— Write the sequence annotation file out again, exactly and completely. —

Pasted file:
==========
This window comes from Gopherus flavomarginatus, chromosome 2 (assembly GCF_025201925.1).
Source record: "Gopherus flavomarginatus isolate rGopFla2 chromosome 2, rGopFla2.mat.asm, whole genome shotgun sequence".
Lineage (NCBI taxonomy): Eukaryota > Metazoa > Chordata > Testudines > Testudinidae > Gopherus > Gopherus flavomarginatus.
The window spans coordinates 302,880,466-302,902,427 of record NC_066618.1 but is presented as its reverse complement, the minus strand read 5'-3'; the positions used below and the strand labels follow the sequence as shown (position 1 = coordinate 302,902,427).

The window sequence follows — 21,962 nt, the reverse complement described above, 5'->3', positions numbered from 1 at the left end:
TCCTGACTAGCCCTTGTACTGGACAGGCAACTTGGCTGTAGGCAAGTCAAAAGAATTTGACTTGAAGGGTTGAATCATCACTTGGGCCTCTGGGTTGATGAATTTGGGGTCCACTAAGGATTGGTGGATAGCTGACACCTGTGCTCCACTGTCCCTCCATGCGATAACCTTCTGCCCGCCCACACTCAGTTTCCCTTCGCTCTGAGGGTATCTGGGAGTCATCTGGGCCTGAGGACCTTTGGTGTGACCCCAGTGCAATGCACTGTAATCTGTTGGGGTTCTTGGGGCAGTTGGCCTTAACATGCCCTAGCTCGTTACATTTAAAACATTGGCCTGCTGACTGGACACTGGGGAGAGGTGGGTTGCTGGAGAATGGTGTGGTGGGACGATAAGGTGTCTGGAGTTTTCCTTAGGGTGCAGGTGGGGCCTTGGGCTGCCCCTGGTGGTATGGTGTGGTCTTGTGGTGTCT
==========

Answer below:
This window comes from Gopherus flavomarginatus, chromosome 2 (assembly GCF_025201925.1).
Source record: "Gopherus flavomarginatus isolate rGopFla2 chromosome 2, rGopFla2.mat.asm, whole genome shotgun sequence".
Lineage (NCBI taxonomy): Eukaryota > Metazoa > Chordata > Testudines > Testudinidae > Gopherus > Gopherus flavomarginatus.
The window spans coordinates 302,880,466-302,902,427 of record NC_066618.1 but is presented as its reverse complement, the minus strand read 5'-3'; the positions used below and the strand labels follow the sequence as shown (position 1 = coordinate 302,902,427).

The window sequence follows — 21,962 nt, the reverse complement described above, 5'->3', positions numbered from 1 at the left end:
TCCTGACTAGCCCTTGTACTGGACAGGCAACTTGGCTGTAGGCAAGTCAAAAGAATTTGACTTGAAGGGTTGAATCATCACTTGGGCCTCTGGGTTGATGAATTTGGGGTCCACTAAGGATTGGTGGATAGCTGACACCTGTGCTCCACTGTCCCTCCATGCGATAACCTTCTGCCCGCCCACACTCAGTTTCCCTTCGCTCTGAGGGTATCTGGGAGTCATCTGGGCCTGAGGACCTTTGGTGTGACCCCAGTGCAATGCACTGTAATCTGTTGGGGTTCTTGGGGCAGTTGGCCTTAACATGCCCTAGCTCGTTACATTTAAAACATTGGCCTGCTGACTGGACACTGGGGAGAGGTGGGTTGCTGGAGAATGGTGTGGTGGGACGATAAGGTGTCTGGAGTTTTCCTTAGGGTGCAGGTGGGGCCTTGGGCTGCCCCTGGTGGTATGGTGTGGTCTTGTGGTGTCT